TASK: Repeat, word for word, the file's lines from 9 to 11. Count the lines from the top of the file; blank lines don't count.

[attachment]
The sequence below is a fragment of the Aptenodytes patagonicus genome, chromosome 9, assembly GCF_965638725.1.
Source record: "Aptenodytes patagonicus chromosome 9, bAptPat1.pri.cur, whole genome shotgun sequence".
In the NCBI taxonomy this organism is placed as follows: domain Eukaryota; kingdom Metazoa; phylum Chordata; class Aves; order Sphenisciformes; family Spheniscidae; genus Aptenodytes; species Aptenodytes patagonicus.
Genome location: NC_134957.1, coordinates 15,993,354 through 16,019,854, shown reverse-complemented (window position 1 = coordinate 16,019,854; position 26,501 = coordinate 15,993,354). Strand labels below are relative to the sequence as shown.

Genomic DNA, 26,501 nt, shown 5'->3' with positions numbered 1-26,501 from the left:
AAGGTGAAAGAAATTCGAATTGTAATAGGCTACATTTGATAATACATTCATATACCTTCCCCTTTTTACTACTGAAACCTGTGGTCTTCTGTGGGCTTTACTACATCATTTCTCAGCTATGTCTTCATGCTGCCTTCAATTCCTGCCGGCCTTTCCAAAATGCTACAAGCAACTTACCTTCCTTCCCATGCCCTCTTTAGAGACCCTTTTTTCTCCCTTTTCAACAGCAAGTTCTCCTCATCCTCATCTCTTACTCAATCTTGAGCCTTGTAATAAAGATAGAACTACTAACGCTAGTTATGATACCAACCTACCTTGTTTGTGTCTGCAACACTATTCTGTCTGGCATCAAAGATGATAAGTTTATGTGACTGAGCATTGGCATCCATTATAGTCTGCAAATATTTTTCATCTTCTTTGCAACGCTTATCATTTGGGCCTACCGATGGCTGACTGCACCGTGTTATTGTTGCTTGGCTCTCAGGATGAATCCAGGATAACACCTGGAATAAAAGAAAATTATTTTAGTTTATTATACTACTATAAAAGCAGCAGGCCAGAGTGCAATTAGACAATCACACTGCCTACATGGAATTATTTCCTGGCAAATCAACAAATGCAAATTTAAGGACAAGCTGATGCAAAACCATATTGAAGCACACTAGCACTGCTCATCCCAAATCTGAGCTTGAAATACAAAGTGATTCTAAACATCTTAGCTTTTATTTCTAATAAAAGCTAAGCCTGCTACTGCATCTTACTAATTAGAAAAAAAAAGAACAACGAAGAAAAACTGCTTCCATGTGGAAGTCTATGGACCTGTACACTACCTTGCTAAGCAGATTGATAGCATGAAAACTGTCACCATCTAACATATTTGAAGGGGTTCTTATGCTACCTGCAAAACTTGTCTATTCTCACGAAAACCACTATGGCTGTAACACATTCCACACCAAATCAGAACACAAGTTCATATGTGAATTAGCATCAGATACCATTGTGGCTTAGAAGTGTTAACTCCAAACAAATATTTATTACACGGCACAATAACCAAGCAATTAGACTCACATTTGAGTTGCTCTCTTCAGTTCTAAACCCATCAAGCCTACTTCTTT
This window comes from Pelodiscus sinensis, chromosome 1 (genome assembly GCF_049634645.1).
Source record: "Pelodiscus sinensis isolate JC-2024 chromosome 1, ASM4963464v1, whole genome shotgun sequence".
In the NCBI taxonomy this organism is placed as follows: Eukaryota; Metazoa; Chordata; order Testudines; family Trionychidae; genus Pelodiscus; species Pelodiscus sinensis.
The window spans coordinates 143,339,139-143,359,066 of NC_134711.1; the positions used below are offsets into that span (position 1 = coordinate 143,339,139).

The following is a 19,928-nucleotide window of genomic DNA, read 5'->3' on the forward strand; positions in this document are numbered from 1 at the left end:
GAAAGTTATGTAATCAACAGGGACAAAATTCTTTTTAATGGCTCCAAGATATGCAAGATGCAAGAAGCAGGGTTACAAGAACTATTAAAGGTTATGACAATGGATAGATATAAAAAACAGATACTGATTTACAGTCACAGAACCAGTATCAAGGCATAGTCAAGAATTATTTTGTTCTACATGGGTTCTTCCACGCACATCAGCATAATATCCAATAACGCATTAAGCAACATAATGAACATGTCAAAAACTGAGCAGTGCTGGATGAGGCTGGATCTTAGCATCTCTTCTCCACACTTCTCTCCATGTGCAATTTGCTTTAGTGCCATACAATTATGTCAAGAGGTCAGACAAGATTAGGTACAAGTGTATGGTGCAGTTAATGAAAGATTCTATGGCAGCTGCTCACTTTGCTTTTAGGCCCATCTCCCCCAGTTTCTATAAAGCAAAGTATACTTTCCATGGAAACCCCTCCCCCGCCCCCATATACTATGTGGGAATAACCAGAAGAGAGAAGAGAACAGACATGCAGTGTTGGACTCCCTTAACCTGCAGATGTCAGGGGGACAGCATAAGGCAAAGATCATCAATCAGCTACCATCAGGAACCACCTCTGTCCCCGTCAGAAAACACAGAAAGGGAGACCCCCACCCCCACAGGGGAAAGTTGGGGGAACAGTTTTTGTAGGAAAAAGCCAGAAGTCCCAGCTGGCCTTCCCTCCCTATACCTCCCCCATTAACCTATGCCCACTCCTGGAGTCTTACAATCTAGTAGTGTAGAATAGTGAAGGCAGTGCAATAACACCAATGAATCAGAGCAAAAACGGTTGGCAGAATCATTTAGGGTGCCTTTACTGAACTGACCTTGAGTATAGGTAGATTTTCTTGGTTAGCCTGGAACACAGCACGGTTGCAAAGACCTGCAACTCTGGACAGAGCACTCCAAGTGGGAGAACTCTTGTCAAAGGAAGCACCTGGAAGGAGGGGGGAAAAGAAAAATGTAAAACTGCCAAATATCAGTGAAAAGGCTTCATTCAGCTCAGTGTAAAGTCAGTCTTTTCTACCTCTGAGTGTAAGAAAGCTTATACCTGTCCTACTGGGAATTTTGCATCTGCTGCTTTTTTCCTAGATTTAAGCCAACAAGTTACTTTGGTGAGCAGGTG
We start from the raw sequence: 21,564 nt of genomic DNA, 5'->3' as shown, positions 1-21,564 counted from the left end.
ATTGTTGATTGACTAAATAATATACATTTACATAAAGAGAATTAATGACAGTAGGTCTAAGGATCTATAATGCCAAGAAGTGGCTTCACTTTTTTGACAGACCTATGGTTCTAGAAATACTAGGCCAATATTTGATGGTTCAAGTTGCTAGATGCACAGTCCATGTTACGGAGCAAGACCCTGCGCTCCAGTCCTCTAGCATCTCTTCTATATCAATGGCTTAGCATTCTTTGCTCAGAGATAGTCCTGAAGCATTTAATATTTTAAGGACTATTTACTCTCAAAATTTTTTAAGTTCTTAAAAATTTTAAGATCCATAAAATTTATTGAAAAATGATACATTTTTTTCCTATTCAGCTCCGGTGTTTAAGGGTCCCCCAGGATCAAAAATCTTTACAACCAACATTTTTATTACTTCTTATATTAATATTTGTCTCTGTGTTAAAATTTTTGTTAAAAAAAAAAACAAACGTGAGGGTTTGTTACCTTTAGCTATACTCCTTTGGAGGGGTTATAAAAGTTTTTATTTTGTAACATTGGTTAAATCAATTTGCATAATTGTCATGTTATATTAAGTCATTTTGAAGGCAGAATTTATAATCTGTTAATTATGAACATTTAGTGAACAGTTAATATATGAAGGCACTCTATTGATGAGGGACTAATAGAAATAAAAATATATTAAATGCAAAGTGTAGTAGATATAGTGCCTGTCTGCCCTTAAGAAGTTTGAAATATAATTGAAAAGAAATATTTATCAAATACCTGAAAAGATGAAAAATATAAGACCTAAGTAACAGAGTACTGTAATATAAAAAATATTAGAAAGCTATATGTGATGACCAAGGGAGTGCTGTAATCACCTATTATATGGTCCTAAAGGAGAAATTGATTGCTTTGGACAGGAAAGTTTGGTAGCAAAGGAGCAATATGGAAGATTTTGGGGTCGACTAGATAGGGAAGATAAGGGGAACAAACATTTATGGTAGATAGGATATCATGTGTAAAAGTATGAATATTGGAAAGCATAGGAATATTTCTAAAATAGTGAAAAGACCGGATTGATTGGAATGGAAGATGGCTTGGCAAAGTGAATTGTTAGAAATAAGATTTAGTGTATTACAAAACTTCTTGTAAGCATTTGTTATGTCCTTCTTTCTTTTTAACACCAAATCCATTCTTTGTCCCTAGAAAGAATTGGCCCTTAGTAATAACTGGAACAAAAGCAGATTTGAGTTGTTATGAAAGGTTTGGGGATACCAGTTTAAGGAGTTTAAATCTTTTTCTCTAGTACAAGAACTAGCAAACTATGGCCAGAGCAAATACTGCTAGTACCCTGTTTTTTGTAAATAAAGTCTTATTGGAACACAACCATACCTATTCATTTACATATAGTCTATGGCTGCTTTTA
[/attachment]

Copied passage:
In the NCBI taxonomy this organism is placed as follows: Eukaryota; Metazoa; Chordata; order Testudines; family Trionychidae; genus Pelodiscus; species Pelodiscus sinensis.
The window spans coordinates 143,339,139-143,359,066 of NC_134711.1; the positions used below are offsets into that span (position 1 = coordinate 143,339,139).

The following is a 19,928-nucleotide window of genomic DNA, read 5'->3' on the forward strand; positions in this document are numbered from 1 at the left end: